The Air-to-Air Tanking operation was conducted from a RAF Voyager aircraft flying from the Falklands Islands. The Atlas was flown from RAF Brize Norton to the Ascension Island, before then flying on to the Falklands. During the flight the transport aircraft was met by a RAF Voyager over the South Atlantic, that had earlier taken off from Mount Pleasant Complex, the principal military base on the Falkland Islands. The Atlas aircraft was refuelled using what is known as the probe-and-drogue system. The refuelling probe extends from the front of the transport aircraft above the cockpit. The pilot then has to dock this probe into the basket of the drogue that has been extended from the Voyager to allow refuelling.
“It was a great privilege to Captain the Voyager on the first operational re-fuel of an Atlas, after successfully meeting them some 900 nautical miles south west of Ascension Island and 2600 nautical miles north east of Mount Pleasant Airfield. The Voyager’s capability to extend the global reach of our aircraft is remarkable,”Flight Lieutenant James, Captain of the Voyager aircraft.
“The execution of long-range Air-to-Air refuelling by frontline crews is a major milestone for Atlas. The ability of this aircraft to operate at significant range from the UK, demonstrates our enhanced and resilient force sustainment capabilities. This has been a whole force effort that shows what we can achieve when we combine the strengths of our assets across the Air Mobility Force,” Wing Commander Patton, Officer Commanding 30 Squadron said.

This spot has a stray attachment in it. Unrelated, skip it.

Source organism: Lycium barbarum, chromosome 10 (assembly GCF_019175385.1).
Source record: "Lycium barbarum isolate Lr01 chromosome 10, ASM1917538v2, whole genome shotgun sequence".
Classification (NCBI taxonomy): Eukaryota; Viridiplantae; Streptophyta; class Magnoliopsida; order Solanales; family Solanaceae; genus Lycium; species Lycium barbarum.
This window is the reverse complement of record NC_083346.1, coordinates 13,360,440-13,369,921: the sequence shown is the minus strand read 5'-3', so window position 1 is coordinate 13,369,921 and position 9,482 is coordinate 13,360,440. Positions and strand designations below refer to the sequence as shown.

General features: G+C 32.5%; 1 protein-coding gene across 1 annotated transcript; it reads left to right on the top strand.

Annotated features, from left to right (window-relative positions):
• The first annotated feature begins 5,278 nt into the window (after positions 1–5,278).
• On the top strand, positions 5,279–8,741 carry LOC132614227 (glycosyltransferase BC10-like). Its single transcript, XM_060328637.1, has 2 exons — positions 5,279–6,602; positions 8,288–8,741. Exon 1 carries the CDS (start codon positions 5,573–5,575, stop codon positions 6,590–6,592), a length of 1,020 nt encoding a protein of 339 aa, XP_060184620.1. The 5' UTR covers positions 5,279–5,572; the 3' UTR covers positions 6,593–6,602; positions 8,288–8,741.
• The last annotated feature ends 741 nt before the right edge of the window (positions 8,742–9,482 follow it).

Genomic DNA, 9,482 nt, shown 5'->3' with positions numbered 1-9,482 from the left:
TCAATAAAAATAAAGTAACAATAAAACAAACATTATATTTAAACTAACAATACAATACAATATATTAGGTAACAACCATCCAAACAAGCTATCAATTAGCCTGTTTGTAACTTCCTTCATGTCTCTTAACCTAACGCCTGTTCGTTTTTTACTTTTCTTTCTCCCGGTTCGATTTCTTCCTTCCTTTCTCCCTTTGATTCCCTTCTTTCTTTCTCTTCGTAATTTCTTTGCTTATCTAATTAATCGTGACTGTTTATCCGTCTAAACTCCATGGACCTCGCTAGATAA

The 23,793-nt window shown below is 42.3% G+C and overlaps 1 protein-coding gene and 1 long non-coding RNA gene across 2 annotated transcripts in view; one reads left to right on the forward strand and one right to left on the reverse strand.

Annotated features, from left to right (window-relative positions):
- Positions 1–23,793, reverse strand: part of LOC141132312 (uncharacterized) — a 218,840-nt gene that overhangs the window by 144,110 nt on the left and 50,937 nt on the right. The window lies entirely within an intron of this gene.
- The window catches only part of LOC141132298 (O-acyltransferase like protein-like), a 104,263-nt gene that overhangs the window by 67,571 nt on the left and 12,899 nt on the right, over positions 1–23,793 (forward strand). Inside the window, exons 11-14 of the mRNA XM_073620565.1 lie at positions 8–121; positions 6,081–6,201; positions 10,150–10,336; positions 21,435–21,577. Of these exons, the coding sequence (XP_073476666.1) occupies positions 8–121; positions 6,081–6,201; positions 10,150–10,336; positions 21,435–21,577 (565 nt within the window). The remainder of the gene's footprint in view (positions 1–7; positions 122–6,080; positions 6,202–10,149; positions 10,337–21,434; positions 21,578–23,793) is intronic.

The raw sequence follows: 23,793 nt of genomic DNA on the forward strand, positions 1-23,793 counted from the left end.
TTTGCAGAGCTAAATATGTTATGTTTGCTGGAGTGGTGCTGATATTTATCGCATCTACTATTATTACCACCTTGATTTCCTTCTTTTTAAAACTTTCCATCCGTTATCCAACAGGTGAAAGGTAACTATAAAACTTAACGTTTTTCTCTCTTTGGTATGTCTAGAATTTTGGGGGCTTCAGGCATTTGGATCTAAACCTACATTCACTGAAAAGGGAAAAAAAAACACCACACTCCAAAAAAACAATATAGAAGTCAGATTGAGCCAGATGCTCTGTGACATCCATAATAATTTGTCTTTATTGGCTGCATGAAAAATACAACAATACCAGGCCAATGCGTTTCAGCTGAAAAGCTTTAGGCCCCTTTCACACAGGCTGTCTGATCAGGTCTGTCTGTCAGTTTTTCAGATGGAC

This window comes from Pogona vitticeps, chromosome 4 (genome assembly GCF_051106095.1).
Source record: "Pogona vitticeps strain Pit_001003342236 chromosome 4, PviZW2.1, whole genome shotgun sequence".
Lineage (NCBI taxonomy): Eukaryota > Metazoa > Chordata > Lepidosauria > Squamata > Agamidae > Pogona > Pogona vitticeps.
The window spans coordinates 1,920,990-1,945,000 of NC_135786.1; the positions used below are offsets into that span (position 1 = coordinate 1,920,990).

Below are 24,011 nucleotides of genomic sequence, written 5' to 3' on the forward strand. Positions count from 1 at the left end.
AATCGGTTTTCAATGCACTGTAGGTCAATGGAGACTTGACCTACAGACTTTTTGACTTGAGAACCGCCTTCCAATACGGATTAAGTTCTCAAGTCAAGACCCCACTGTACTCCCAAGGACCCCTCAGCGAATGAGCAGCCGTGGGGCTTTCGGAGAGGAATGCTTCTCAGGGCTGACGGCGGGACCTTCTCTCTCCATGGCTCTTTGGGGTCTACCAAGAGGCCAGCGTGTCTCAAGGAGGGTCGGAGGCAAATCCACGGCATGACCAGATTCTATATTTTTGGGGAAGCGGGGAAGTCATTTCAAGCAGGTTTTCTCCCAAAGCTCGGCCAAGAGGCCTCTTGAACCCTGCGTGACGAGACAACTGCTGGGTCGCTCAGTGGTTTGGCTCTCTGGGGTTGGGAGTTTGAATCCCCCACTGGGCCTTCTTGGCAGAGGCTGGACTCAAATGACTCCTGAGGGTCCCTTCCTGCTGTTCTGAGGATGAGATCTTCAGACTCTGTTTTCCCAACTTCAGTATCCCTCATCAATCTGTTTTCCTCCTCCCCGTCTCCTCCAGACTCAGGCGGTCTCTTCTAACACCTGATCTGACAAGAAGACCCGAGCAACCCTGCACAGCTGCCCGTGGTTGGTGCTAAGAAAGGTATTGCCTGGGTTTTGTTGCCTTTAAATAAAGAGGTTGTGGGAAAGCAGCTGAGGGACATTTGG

Air-to-Air refuelling is one of the most difficult manoeuvres that pilots carry out and requires intense concentration from both the crews. The operation requires the pilot of the receiving aircraft to maintain close formation with the tanker aircraft for the duration of the activity while fuel is transferred by the Mission Systems Operator, flying in the Voyager. The RAF Voyager that is based at Mount Pleasant airfield is maintained by an engineering support team that ensures the aircraft is ready to fly 365 days a year in some of the most challenging conditions faced across the globe. The successful completion of this sortie increases the capability of the RAF Brize Norton based Air Mobility Force to deliver essential cargo right to where it needs to be. The flight demonstrated that increased capability to deliver freight and personnel to the South Atlantic when required.
The Airbus A400M Atlas is a European four-engine turboprop military transport aircraft. It was designed by Airbus Military as a tactical airlifter with strategic capabilities to replace older transport aircraft, such as the Transall C-160 and the Lockheed C-130 Hercules. The A400M is sized between the C-130 and the Boeing C-17 Globemaster III; it can carry heavier loads than the C-130 and is able to use rough landing strips. The United Kingdom reduced its order from 25 to 22 aircraft. With a useful maximum payload capacity of 32t, the Atlas will replace the RAF’s already-retired Lockheed Martin C-130K Hercules. The Airbus A330 Multi Role Tanker Transport (MRTT) is an aerial refuelling tanker aircraft based on the civilian Airbus A330. The Voyager KC is a Royal Air Force designation for an A330 MRTT with two Cobham 905 under-wing pods, primarily used for refuelling fast jets.